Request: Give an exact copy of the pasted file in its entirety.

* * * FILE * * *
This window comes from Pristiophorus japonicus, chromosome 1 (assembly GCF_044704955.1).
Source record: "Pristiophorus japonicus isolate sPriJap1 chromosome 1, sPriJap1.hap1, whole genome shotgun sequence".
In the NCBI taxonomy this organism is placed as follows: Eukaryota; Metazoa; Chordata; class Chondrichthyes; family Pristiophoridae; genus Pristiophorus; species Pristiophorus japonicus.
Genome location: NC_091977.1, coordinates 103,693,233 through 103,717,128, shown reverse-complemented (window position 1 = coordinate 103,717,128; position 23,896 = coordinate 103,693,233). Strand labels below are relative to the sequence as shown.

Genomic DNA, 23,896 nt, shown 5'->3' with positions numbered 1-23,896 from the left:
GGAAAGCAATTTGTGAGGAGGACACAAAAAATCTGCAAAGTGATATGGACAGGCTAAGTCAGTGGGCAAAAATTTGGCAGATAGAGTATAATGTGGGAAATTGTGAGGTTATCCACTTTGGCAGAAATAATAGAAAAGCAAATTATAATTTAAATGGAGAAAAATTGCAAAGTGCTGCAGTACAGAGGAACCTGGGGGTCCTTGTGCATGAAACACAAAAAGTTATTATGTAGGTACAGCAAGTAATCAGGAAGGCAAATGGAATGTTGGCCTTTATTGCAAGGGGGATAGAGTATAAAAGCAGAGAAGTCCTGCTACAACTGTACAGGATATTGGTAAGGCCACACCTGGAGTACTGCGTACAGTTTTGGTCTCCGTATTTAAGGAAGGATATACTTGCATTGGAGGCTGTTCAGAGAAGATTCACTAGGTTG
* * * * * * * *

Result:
This window comes from Pristiophorus japonicus, chromosome 1 (assembly GCF_044704955.1).
Source record: "Pristiophorus japonicus isolate sPriJap1 chromosome 1, sPriJap1.hap1, whole genome shotgun sequence".
In the NCBI taxonomy this organism is placed as follows: Eukaryota; Metazoa; Chordata; class Chondrichthyes; family Pristiophoridae; genus Pristiophorus; species Pristiophorus japonicus.
Genome location: NC_091977.1, coordinates 103,693,233 through 103,717,128, shown reverse-complemented (window position 1 = coordinate 103,717,128; position 23,896 = coordinate 103,693,233). Strand labels below are relative to the sequence as shown.

Genomic DNA, 23,896 nt, shown 5'->3' with positions numbered 1-23,896 from the left:
GGAAAGCAATTTGTGAGGAGGACACAAAAAATCTGCAAAGTGATATGGACAGGCTAAGTCAGTGGGCAAAAATTTGGCAGATAGAGTATAATGTGGGAAATTGTGAGGTTATCCACTTTGGCAGAAATAATAGAAAAGCAAATTATAATTTAAATGGAGAAAAATTGCAAAGTGCTGCAGTACAGAGGAACCTGGGGGTCCTTGTGCATGAAACACAAAAAGTTATTATGTAGGTACAGCAAGTAATCAGGAAGGCAAATGGAATGTTGGCCTTTATTGCAAGGGGGATAGAGTATAAAAGCAGAGAAGTCCTGCTACAACTGTACAGGATATTGGTAAGGCCACACCTGGAGTACTGCGTACAGTTTTGGTCTCCGTATTTAAGGAAGGATATACTTGCATTGGAGGCTGTTCAGAGAAGATTCACTAGGTTG